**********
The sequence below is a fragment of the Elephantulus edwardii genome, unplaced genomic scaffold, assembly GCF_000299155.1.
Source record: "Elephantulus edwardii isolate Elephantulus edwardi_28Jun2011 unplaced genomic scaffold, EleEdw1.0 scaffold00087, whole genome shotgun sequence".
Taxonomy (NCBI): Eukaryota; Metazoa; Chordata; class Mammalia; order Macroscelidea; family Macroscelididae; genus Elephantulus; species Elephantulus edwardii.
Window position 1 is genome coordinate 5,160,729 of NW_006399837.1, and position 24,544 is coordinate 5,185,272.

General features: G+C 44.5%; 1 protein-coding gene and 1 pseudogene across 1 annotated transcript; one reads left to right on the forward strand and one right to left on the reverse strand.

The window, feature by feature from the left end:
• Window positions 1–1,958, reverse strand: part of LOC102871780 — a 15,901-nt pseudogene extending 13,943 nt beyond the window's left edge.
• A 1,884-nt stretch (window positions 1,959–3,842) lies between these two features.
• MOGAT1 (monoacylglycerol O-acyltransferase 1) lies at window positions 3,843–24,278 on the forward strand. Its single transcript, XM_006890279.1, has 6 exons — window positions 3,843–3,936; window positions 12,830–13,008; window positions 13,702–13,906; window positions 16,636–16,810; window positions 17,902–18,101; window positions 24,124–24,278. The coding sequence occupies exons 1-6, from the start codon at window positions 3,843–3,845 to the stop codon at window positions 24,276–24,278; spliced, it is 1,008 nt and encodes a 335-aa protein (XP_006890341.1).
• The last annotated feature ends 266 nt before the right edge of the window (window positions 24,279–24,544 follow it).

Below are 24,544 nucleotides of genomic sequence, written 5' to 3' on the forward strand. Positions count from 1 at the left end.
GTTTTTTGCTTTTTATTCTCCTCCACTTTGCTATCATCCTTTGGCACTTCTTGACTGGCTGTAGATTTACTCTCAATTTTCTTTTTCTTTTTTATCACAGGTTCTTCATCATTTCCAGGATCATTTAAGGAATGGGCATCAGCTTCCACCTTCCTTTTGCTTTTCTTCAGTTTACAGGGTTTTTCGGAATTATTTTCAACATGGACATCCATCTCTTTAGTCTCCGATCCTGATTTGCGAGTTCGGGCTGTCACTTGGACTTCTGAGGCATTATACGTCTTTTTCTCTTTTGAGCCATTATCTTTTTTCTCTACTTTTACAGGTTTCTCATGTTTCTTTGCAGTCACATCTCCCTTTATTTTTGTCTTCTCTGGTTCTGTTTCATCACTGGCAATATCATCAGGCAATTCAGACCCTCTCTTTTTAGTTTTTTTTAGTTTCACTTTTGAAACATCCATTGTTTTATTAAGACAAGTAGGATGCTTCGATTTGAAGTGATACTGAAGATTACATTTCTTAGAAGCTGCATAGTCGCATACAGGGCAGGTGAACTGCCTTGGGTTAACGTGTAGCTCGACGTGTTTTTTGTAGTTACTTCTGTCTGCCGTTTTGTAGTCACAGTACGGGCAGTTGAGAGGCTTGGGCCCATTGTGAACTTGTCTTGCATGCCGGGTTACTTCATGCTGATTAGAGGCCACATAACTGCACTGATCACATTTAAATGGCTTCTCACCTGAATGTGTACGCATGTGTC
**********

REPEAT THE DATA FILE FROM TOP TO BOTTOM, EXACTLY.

The sequence below is a fragment of the Elephantulus edwardii genome, unplaced genomic scaffold, assembly GCF_000299155.1.
Source record: "Elephantulus edwardii isolate Elephantulus edwardi_28Jun2011 unplaced genomic scaffold, EleEdw1.0 scaffold00087, whole genome shotgun sequence".
Taxonomy (NCBI): Eukaryota; Metazoa; Chordata; class Mammalia; order Macroscelidea; family Macroscelididae; genus Elephantulus; species Elephantulus edwardii.
Window position 1 is genome coordinate 5,160,729 of NW_006399837.1, and position 24,544 is coordinate 5,185,272.

General features: G+C 44.5%; 1 protein-coding gene and 1 pseudogene across 1 annotated transcript; one reads left to right on the forward strand and one right to left on the reverse strand.

The window, feature by feature from the left end:
• Window positions 1–1,958, reverse strand: part of LOC102871780 — a 15,901-nt pseudogene extending 13,943 nt beyond the window's left edge.
• A 1,884-nt stretch (window positions 1,959–3,842) lies between these two features.
• MOGAT1 (monoacylglycerol O-acyltransferase 1) lies at window positions 3,843–24,278 on the forward strand. Its single transcript, XM_006890279.1, has 6 exons — window positions 3,843–3,936; window positions 12,830–13,008; window positions 13,702–13,906; window positions 16,636–16,810; window positions 17,902–18,101; window positions 24,124–24,278. The coding sequence occupies exons 1-6, from the start codon at window positions 3,843–3,845 to the stop codon at window positions 24,276–24,278; spliced, it is 1,008 nt and encodes a 335-aa protein (XP_006890341.1).
• The last annotated feature ends 266 nt before the right edge of the window (window positions 24,279–24,544 follow it).

Below are 24,544 nucleotides of genomic sequence, written 5' to 3' on the forward strand. Positions count from 1 at the left end.
GTTTTTTGCTTTTTATTCTCCTCCACTTTGCTATCATCCTTTGGCACTTCTTGACTGGCTGTAGATTTACTCTCAATTTTCTTTTTCTTTTTTATCACAGGTTCTTCATCATTTCCAGGATCATTTAAGGAATGGGCATCAGCTTCCACCTTCCTTTTGCTTTTCTTCAGTTTACAGGGTTTTTCGGAATTATTTTCAACATGGACATCCATCTCTTTAGTCTCCGATCCTGATTTGCGAGTTCGGGCTGTCACTTGGACTTCTGAGGCATTATACGTCTTTTTCTCTTTTGAGCCATTATCTTTTTTCTCTACTTTTACAGGTTTCTCATGTTTCTTTGCAGTCACATCTCCCTTTATTTTTGTCTTCTCTGGTTCTGTTTCATCACTGGCAATATCATCAGGCAATTCAGACCCTCTCTTTTTAGTTTTTTTTAGTTTCACTTTTGAAACATCCATTGTTTTATTAAGACAAGTAGGATGCTTCGATTTGAAGTGATACTGAAGATTACATTTCTTAGAAGCTGCATAGTCGCATACAGGGCAGGTGAACTGCCTTGGGTTAACGTGTAGCTCGACGTGTTTTTTGTAGTTACTTCTGTCTGCCGTTTTGTAGTCACAGTACGGGCAGTTGAGAGGCTTGGGCCCATTGTGAACTTGTCTTGCATGCCGGGTTACTTCATGCTGATTAGAGGCCACATAACTGCACTGATCACATTTAAATGGCTTCTCACCTGAATGTGTACGCATGTGTC